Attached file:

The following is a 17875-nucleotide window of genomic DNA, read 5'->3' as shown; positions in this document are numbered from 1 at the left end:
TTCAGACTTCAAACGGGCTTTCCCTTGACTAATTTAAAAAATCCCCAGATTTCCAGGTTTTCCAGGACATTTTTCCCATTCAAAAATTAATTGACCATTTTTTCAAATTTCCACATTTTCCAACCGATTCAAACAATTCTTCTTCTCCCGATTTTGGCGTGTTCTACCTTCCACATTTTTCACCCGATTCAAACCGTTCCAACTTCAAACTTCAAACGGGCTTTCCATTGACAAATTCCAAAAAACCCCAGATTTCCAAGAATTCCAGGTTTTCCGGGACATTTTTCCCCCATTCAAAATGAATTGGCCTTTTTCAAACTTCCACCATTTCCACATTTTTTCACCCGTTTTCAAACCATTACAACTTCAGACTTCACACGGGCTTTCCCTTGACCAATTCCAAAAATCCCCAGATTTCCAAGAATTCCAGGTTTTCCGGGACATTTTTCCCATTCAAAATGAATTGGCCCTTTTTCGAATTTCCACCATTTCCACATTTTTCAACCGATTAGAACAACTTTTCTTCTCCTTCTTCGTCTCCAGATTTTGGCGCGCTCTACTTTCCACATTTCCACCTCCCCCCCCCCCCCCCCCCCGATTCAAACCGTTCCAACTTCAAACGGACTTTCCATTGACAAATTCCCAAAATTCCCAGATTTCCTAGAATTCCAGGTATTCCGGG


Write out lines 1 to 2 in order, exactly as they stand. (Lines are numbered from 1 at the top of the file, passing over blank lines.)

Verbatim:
The following is a 17875-nucleotide window of genomic DNA, read 5'->3' as shown; positions in this document are numbered from 1 at the left end:
TTCAGACTTCAAACGGGCTTTCCCTTGACTAATTTAAAAAATCCCCAGATTTCCAGGTTTTCCAGGACATTTTTCCCATTCAAAAATTAATTGACCATTTTTTCAAATTTCCACATTTTCCAACCGATTCAAACAATTCTTCTTCTCCCGATTTTGGCGTGTTCTACCTTCCACATTTTTCACCCGATTCAAACCGTTCCAACTTCAAACTTCAAACGGGCTTTCCATTGACAAATTCCAAAAAACCCCAGATTTCCAAGAATTCCAGGTTTTCCGGGACATTTTTCCCCCATTCAAAATGAATTGGCCTTTTTCAAACTTCCACCATTTCCACATTTTTTCACCCGTTTTCAAACCATTACAACTTCAGACTTCACACGGGCTTTCCCTTGACCAATTCCAAAAATCCCCAGATTTCCAAGAATTCCAGGTTTTCCGGGACATTTTTCCCATTCAAAATGAATTGGCCCTTTTTCGAATTTCCACCATTTCCACATTTTTCAACCGATTAGAACAACTTTTCTTCTCCTTCTTCGTCTCCAGATTTTGGCGCGCTCTACTTTCCACATTTCCACCTCCCCCCCCCCCCCCCCCCCGATTCAAACCGTTCCAACTTCAAACGGACTTTCCATTGACAAATTCCCAAAATTCCCAGATTTCCTAGAATTCCAGGTATTCCGGG